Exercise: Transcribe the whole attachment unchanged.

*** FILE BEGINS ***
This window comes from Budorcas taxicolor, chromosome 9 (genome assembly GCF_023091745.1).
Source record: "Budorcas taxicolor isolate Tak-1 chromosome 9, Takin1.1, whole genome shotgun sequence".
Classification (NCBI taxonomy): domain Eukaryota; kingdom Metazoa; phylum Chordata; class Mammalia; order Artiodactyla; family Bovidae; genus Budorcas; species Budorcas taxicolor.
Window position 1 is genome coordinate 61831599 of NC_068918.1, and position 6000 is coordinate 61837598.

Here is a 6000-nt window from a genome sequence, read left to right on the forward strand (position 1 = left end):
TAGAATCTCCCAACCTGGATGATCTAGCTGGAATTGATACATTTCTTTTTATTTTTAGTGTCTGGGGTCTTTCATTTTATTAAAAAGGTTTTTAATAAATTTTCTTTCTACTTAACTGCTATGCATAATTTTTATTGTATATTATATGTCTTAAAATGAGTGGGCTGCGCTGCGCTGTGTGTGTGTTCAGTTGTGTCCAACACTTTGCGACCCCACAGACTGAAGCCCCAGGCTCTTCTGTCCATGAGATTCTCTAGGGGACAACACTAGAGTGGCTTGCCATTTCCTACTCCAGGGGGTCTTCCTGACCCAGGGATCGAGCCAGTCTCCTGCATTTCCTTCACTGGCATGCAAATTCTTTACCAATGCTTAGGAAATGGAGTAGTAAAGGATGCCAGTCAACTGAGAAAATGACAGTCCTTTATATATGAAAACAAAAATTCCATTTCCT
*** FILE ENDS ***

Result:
This window comes from Budorcas taxicolor, chromosome 9 (genome assembly GCF_023091745.1).
Source record: "Budorcas taxicolor isolate Tak-1 chromosome 9, Takin1.1, whole genome shotgun sequence".
Classification (NCBI taxonomy): domain Eukaryota; kingdom Metazoa; phylum Chordata; class Mammalia; order Artiodactyla; family Bovidae; genus Budorcas; species Budorcas taxicolor.
Window position 1 is genome coordinate 61831599 of NC_068918.1, and position 6000 is coordinate 61837598.

Here is a 6000-nt window from a genome sequence, read left to right on the forward strand (position 1 = left end):
TAGAATCTCCCAACCTGGATGATCTAGCTGGAATTGATACATTTCTTTTTATTTTTAGTGTCTGGGGTCTTTCATTTTATTAAAAAGGTTTTTAATAAATTTTCTTTCTACTTAACTGCTATGCATAATTTTTATTGTATATTATATGTCTTAAAATGAGTGGGCTGCGCTGCGCTGTGTGTGTGTTCAGTTGTGTCCAACACTTTGCGACCCCACAGACTGAAGCCCCAGGCTCTTCTGTCCATGAGATTCTCTAGGGGACAACACTAGAGTGGCTTGCCATTTCCTACTCCAGGGGGTCTTCCTGACCCAGGGATCGAGCCAGTCTCCTGCATTTCCTTCACTGGCATGCAAATTCTTTACCAATGCTTAGGAAATGGAGTAGTAAAGGATGCCAGTCAACTGAGAAAATGACAGTCCTTTATATATGAAAACAAAAATTCCATTTCCT